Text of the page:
Murphy, partner with Shibley Righton LLP, says it can be enormously helpful for an estate trustee, or executor, to become acquainted with all that’s involved before agreeing to take on the job.

“Being an estate trustee takes a fair bit of time and effort, and it often involves more than people realize unless they have experience in this area,” he tells AdvocateDaily.com.

The obligations include administering the estate according to provincial law, as well as federal requirements such as the Income Tax Act, Murphy says.

The process begins with examining the will to confirm who the estate trustee is. Murphy says it could be more than one person, which could allow them to split up the work.

"However, having multiple trustees can make decision-making more difficult," he says.

"The first responsibility," he says, "is usually working with a funeral director to take care of burial or cremation and ceremonial arrangements."

This is an excerpt from an article that appeared on AdvocateDaily.com.

Please click here to read the rest of the story.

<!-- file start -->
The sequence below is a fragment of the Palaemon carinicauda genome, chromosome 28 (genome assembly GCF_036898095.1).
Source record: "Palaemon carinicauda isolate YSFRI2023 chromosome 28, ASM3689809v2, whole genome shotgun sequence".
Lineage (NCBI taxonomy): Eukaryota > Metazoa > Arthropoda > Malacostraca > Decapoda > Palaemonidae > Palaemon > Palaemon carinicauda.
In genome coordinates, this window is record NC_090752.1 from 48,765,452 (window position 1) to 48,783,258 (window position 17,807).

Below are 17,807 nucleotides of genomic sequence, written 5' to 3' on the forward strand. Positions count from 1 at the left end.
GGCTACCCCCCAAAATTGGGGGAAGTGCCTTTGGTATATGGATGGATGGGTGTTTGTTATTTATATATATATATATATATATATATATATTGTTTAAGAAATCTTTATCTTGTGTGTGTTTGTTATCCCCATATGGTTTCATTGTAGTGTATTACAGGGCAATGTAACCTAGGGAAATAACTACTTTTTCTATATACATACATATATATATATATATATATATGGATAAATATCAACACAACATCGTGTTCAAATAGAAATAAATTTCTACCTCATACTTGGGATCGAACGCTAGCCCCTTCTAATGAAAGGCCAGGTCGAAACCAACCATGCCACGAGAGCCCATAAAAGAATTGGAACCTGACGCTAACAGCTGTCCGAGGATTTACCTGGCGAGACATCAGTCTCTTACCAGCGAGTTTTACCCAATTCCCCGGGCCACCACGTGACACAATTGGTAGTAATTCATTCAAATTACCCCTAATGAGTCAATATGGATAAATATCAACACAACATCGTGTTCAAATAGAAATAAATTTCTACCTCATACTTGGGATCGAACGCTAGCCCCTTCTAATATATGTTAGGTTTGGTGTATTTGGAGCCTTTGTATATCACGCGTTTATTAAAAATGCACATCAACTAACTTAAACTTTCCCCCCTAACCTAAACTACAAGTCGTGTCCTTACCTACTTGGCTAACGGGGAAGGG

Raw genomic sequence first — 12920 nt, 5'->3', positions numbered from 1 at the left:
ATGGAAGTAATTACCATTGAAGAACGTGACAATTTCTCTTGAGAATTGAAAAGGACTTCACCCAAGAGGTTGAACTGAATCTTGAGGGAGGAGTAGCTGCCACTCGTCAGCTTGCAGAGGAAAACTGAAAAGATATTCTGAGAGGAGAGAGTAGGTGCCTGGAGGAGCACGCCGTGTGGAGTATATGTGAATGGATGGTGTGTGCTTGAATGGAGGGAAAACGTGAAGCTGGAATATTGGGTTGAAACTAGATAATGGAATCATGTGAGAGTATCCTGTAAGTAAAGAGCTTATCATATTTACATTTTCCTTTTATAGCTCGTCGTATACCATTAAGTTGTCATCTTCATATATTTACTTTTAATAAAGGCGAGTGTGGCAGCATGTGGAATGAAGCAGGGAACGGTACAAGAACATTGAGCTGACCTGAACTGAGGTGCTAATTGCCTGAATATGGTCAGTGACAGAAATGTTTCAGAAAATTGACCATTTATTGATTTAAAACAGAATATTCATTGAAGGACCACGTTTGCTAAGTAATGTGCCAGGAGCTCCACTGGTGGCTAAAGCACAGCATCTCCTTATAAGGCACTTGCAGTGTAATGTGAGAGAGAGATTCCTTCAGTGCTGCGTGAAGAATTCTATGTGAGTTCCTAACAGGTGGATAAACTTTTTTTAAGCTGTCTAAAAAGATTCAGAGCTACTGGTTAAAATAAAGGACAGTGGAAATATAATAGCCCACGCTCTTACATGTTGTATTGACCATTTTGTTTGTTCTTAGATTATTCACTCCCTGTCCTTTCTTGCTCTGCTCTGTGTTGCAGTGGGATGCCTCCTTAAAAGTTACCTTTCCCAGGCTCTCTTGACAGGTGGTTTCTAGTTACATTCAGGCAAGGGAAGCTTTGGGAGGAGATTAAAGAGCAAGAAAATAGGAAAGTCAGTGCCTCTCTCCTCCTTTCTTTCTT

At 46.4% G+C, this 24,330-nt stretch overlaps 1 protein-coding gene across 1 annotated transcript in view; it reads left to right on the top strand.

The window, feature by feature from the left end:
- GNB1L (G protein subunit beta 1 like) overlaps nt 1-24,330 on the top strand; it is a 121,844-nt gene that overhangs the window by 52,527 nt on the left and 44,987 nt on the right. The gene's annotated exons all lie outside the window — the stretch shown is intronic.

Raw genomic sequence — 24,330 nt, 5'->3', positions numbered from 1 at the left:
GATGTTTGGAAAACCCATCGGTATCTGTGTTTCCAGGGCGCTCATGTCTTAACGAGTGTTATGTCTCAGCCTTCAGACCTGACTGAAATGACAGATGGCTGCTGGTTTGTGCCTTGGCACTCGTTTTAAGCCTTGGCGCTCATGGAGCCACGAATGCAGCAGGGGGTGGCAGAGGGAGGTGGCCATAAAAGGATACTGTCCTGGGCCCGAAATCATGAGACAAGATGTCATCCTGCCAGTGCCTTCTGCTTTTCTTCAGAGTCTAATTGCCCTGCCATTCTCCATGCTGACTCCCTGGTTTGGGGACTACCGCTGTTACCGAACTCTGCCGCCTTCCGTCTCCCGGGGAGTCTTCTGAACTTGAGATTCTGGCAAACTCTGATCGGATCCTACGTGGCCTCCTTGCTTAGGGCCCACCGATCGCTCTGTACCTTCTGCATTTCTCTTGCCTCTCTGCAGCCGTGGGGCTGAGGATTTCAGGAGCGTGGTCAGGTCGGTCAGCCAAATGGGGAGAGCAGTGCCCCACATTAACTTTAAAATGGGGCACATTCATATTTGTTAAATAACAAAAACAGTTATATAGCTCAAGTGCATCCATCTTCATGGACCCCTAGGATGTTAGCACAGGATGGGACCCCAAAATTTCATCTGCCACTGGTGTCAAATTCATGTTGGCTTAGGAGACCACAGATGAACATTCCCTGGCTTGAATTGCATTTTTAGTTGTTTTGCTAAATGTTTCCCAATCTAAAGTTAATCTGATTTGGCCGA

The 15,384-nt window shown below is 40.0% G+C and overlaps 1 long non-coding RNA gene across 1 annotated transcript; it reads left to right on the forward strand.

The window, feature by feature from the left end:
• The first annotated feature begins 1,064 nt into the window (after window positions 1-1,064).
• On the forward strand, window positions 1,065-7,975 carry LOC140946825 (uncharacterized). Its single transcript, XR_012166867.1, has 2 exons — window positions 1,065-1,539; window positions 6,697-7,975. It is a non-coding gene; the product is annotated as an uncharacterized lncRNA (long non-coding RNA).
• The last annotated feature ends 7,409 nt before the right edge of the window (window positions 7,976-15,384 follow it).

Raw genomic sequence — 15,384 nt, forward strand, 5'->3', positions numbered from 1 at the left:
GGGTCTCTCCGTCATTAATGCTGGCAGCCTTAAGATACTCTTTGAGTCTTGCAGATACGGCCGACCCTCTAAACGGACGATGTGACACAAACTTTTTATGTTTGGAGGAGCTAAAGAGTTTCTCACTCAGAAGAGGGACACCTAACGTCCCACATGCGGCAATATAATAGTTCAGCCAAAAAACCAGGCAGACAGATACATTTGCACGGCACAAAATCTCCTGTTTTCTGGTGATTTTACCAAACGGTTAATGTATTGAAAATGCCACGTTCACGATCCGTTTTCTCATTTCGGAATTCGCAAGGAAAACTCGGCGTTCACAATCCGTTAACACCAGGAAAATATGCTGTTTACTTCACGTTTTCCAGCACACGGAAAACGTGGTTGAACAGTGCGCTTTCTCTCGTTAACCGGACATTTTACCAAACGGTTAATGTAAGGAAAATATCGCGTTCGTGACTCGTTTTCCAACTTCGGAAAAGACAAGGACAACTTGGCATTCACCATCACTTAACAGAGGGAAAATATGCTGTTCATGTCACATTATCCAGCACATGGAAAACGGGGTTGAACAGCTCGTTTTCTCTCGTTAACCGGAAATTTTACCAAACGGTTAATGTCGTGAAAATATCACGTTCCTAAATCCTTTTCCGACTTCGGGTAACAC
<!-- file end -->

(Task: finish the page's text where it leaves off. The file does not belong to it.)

Date_Published
2019-01-30
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Matthew Urback Head ShotA will offers testators a measure of control over their assets even in death, Toronto litigator Matthew Urback tells AdvocateDaily.com.

“In your lifetime, you have the ability to use your property and spend money however you see fit,” says Urback, an associate with Shibley Righton LLP. “I would suggest most people would want to see that authority continue in death.

“If you don’t make a will, you’re basically leaving the allocation of your assets to the law,” he says, noting that Ontario’s Succession Law Reform Act (SLRA) sets out strict rules for the distribution of an estate when a person dies without a will.